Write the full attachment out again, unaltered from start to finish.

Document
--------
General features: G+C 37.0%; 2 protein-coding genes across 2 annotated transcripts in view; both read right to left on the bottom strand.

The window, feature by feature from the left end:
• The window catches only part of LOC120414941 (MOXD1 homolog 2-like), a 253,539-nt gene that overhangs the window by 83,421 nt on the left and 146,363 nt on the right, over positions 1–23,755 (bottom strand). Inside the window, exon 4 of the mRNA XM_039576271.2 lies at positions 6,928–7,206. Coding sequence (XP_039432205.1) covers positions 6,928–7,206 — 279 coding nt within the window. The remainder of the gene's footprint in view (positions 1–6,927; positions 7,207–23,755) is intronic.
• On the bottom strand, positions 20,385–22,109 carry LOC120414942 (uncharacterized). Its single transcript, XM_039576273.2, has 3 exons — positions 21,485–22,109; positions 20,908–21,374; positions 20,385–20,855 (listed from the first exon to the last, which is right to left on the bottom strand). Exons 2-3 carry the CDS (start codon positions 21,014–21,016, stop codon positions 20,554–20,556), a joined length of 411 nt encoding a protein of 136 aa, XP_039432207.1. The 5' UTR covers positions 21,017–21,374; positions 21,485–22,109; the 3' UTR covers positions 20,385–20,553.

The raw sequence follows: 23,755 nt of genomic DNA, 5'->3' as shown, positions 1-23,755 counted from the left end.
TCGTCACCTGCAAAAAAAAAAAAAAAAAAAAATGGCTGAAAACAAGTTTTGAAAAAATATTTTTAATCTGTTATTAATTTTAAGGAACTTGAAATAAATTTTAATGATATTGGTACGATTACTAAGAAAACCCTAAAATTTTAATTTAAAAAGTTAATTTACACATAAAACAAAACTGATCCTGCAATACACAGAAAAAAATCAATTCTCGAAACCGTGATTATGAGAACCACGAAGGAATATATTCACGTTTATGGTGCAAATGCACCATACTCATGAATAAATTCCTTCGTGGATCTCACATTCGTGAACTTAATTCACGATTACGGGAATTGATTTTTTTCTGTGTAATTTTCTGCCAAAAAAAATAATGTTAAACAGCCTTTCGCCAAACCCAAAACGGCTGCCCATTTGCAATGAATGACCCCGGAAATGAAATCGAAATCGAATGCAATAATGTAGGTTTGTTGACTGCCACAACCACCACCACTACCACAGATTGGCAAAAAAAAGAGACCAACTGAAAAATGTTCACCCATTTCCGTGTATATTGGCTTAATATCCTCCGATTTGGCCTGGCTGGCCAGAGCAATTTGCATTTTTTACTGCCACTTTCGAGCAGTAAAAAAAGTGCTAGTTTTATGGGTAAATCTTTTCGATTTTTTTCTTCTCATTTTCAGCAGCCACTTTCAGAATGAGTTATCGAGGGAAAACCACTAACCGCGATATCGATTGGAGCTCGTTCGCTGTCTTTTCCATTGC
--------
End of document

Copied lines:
General features: G+C 37.0%; 2 protein-coding genes across 2 annotated transcripts in view; both read right to left on the bottom strand.

The window, feature by feature from the left end:
• The window catches only part of LOC120414941 (MOXD1 homolog 2-like), a 253,539-nt gene that overhangs the window by 83,421 nt on the left and 146,363 nt on the right, over positions 1–23,755 (bottom strand). Inside the window, exon 4 of the mRNA XM_039576271.2 lies at positions 6,928–7,206. Coding sequence (XP_039432205.1) covers positions 6,928–7,206 — 279 coding nt within the window. The remainder of the gene's footprint in view (positions 1–6,927; positions 7,207–23,755) is intronic.
• On the bottom strand, positions 20,385–22,109 carry LOC120414942 (uncharacterized). Its single transcript, XM_039576273.2, has 3 exons — positions 21,485–22,109; positions 20,908–21,374; positions 20,385–20,855 (listed from the first exon to the last, which is right to left on the bottom strand). Exons 2-3 carry the CDS (start codon positions 21,014–21,016, stop codon positions 20,554–20,556), a joined length of 411 nt encoding a protein of 136 aa, XP_039432207.1. The 5' UTR covers positions 21,017–21,374; positions 21,485–22,109; the 3' UTR covers positions 20,385–20,553.

The raw sequence follows: 23,755 nt of genomic DNA, 5'->3' as shown, positions 1-23,755 counted from the left end.
TCGTCACCTGCAAAAAAAAAAAAAAAAAAAAATGGCTGAAAACAAGTTTTGAAAAAATATTTTTAATCTGTTATTAATTTTAAGGAACTTGAAATAAATTTTAATGATATTGGTACGATTACTAAGAAAACCCTAAAATTTTAATTTAAAAAGTTAATTTACACATAAAACAAAACTGATCCTGCAATACACAGAAAAAAATCAATTCTCGAAACCGTGATTATGAGAACCACGAAGGAATATATTCACGTTTATGGTGCAAATGCACCATACTCATGAATAAATTCCTTCGTGGATCTCACATTCGTGAACTTAATTCACGATTACGGGAATTGATTTTTTTCTGTGTAATTTTCTGCCAAAAAAAATAATGTTAAACAGCCTTTCGCCAAACCCAAAACGGCTGCCCATTTGCAATGAATGACCCCGGAAATGAAATCGAAATCGAATGCAATAATGTAGGTTTGTTGACTGCCACAACCACCACCACTACCACAGATTGGCAAAAAAAAGAGACCAACTGAAAAATGTTCACCCATTTCCGTGTATATTGGCTTAATATCCTCCGATTTGGCCTGGCTGGCCAGAGCAATTTGCATTTTTTACTGCCACTTTCGAGCAGTAAAAAAAGTGCTAGTTTTATGGGTAAATCTTTTCGATTTTTTTCTTCTCATTTTCAGCAGCCACTTTCAGAATGAGTTATCGAGGGAAAACCACTAACCGCGATATCGATTGGAGCTCGTTCGCTGTCTTTTCCATTGC